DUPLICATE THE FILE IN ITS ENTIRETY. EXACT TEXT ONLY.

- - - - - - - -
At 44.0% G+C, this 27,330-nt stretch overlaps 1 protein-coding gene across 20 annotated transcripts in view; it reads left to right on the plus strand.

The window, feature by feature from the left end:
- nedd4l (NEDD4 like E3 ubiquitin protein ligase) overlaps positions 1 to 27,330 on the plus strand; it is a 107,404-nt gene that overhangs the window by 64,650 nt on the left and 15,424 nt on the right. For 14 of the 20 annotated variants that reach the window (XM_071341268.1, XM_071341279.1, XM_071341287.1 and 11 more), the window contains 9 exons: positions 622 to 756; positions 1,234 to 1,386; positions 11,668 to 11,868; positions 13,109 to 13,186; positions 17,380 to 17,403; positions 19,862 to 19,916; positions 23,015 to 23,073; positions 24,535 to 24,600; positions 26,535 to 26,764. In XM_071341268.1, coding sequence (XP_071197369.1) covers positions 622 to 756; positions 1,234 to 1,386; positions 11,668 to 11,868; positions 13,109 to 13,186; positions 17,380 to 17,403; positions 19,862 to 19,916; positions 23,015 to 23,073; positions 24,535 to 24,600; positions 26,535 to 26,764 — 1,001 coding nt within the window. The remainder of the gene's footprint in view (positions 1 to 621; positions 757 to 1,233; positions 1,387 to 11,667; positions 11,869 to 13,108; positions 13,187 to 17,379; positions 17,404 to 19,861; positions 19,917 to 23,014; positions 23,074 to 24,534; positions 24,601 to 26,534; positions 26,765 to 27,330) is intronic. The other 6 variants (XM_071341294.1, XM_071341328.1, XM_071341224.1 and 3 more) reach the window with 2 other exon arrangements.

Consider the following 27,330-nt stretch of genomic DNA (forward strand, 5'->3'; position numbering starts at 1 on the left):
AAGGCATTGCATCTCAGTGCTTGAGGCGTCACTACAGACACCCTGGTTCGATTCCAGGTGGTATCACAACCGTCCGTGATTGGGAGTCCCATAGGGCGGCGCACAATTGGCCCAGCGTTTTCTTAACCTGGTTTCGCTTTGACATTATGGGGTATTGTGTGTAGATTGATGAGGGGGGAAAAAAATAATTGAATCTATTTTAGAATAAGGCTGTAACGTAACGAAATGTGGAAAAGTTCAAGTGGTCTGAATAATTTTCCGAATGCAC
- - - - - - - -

At 44.0% G+C, this 27,330-nt stretch overlaps 1 protein-coding gene across 20 annotated transcripts in view; it reads left to right on the plus strand.

The window, feature by feature from the left end:
- nedd4l (NEDD4 like E3 ubiquitin protein ligase) overlaps positions 1 to 27,330 on the plus strand; it is a 107,404-nt gene that overhangs the window by 64,650 nt on the left and 15,424 nt on the right. For 14 of the 20 annotated variants that reach the window (XM_071341268.1, XM_071341279.1, XM_071341287.1 and 11 more), the window contains 9 exons: positions 622 to 756; positions 1,234 to 1,386; positions 11,668 to 11,868; positions 13,109 to 13,186; positions 17,380 to 17,403; positions 19,862 to 19,916; positions 23,015 to 23,073; positions 24,535 to 24,600; positions 26,535 to 26,764. In XM_071341268.1, coding sequence (XP_071197369.1) covers positions 622 to 756; positions 1,234 to 1,386; positions 11,668 to 11,868; positions 13,109 to 13,186; positions 17,380 to 17,403; positions 19,862 to 19,916; positions 23,015 to 23,073; positions 24,535 to 24,600; positions 26,535 to 26,764 — 1,001 coding nt within the window. The remainder of the gene's footprint in view (positions 1 to 621; positions 757 to 1,233; positions 1,387 to 11,667; positions 11,869 to 13,108; positions 13,187 to 17,379; positions 17,404 to 19,861; positions 19,917 to 23,014; positions 23,074 to 24,534; positions 24,601 to 26,534; positions 26,765 to 27,330) is intronic. The other 6 variants (XM_071341294.1, XM_071341328.1, XM_071341224.1 and 3 more) reach the window with 2 other exon arrangements.

Consider the following 27,330-nt stretch of genomic DNA (forward strand, 5'->3'; position numbering starts at 1 on the left):
AAGGCATTGCATCTCAGTGCTTGAGGCGTCACTACAGACACCCTGGTTCGATTCCAGGTGGTATCACAACCGTCCGTGATTGGGAGTCCCATAGGGCGGCGCACAATTGGCCCAGCGTTTTCTTAACCTGGTTTCGCTTTGACATTATGGGGTATTGTGTGTAGATTGATGAGGGGGGAAAAAAATAATTGAATCTATTTTAGAATAAGGCTGTAACGTAACGAAATGTGGAAAAGTTCAAGTGGTCTGAATAATTTTCCGAATGCAC